Taking the Local 1000 Path to Success
The strongest steel is forged from the hottest flame. Like in the case of Bobby Roy, an Education Programs Consultant with the California Department of Education, life’s turns can feel like Hell, but the heat can forge your strength and push you toward success. It also helps if your army in battle is Local 1000.
In 2000, Bobby Roy’s mother, a preschool teacher at the YMCA, died and left the 21-year old with their South Sacramento house and the care of his grandmother. His mother also blessed him with a concrete goal for survival.
“When my mom died and I did her final tax returns,” Roy said, “I saw that she had earned $17,000 that year. That immediately put in my mind the goal ‘I need to earn $17,000 a year.’ If I could do that, I knew I could maintain the household.”
A friend helped him get a job as a student assistant at the Department of Education. That small success put him back on his feet during a traumatic time and helped him keep the house. Roy was hired full time as an Office Technician in 2006 and joined Local 1000, which helped his career take off.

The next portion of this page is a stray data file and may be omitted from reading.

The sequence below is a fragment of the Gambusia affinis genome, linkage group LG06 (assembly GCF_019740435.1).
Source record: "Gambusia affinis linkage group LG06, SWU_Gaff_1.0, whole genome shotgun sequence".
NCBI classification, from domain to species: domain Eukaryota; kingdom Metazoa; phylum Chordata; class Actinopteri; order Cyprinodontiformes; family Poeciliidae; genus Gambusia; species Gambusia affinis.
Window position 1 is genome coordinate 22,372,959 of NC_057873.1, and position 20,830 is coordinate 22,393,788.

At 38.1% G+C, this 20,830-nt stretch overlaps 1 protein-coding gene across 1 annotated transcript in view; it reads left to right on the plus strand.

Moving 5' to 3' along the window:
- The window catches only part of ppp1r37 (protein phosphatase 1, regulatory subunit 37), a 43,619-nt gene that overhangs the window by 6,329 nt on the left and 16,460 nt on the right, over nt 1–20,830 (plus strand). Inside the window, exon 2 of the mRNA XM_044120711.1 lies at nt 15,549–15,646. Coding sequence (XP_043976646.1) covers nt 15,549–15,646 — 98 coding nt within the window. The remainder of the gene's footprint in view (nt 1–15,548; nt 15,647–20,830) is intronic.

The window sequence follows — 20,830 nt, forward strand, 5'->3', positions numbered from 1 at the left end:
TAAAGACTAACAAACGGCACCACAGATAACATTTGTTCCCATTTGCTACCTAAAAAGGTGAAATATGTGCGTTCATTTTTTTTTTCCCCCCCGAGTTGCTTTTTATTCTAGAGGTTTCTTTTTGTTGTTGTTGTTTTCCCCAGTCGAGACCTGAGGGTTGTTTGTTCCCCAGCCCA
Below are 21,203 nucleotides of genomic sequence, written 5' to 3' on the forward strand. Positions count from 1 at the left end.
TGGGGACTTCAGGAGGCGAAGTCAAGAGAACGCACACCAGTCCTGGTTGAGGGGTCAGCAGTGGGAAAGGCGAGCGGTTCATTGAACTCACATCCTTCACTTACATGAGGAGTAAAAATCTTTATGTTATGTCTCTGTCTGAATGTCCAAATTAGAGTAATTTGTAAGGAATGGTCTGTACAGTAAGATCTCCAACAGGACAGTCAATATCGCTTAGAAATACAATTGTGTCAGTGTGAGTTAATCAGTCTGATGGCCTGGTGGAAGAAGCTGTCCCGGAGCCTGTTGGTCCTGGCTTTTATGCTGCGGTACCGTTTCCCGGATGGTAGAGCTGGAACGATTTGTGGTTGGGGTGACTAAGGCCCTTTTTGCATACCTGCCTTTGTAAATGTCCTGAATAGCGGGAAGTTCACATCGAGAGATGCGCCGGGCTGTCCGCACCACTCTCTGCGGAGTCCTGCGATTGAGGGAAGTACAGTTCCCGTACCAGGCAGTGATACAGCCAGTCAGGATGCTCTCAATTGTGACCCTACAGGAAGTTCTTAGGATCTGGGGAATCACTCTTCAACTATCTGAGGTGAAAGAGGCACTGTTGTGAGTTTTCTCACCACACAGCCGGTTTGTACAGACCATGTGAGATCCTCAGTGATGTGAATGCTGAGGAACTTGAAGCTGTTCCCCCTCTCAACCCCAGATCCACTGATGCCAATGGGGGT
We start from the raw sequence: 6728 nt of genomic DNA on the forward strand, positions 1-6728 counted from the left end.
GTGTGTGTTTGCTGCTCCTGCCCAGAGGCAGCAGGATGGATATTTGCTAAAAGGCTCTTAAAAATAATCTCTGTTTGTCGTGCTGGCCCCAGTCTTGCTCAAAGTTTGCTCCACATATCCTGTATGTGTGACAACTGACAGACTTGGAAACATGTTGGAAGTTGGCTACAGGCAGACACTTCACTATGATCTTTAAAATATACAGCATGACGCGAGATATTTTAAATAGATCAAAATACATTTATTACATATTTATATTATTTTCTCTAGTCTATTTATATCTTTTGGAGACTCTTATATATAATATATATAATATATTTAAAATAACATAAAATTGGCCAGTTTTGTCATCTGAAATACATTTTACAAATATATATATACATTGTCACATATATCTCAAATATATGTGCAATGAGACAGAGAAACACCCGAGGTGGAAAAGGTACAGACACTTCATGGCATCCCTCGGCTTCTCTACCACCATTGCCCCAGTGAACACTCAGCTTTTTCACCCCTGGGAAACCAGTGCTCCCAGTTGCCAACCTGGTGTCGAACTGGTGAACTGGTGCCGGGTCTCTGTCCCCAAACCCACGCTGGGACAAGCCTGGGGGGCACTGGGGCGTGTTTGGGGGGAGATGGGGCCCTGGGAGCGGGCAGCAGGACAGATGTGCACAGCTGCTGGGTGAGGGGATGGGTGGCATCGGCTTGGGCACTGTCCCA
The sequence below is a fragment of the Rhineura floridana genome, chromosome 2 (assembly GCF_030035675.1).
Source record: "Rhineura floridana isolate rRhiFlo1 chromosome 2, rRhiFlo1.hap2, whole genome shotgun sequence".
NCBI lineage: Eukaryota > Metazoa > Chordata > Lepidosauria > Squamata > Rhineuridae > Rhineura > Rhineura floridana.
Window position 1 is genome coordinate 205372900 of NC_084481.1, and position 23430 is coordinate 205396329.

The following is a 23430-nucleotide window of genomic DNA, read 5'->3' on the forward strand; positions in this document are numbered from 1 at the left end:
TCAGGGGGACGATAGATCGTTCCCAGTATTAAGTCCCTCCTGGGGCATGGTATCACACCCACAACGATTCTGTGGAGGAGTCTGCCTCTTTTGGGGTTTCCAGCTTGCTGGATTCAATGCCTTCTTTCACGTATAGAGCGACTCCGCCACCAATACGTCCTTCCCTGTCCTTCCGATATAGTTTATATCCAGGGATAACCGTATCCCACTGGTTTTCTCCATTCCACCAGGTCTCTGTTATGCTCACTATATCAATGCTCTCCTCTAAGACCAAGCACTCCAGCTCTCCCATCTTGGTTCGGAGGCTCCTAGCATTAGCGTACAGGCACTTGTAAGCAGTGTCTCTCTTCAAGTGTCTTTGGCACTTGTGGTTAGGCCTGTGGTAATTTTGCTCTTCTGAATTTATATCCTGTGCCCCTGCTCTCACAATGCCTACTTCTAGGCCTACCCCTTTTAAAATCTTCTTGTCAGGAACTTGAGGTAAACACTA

Thanks to the career development provisions in the Local 1000 contract, Roy was able to advance rapidly and to finish the college degree that was sidetracked by his mother’s death. He was given an Individualized Development Plan (IDP) to move up to the Staff Services Analyst level, then to the Associate Governmental Program Analyst and then to Education Programs Consultant, his current position. His modest goal of $17,000 long surpassed, Roy has almost tripled his salary since his initial Office Technician job. His grandmother died in 2010, but he still lives in his mother’s house where he’s been able to provide a home for his cousin and her son.
Roy’s ability to save his home, care for his family and make a successful career is a perfect example of Local 1000’s commitment to serving our members at their worksites and in their lives beyond the job.
“I wouldn’t have been able to do what I did if it weren’t for the provisions that were in the contract. It took a union to get that,” Roy said. “It’s a privilege that’s been fought for. I wouldn’t be here if not for the union.”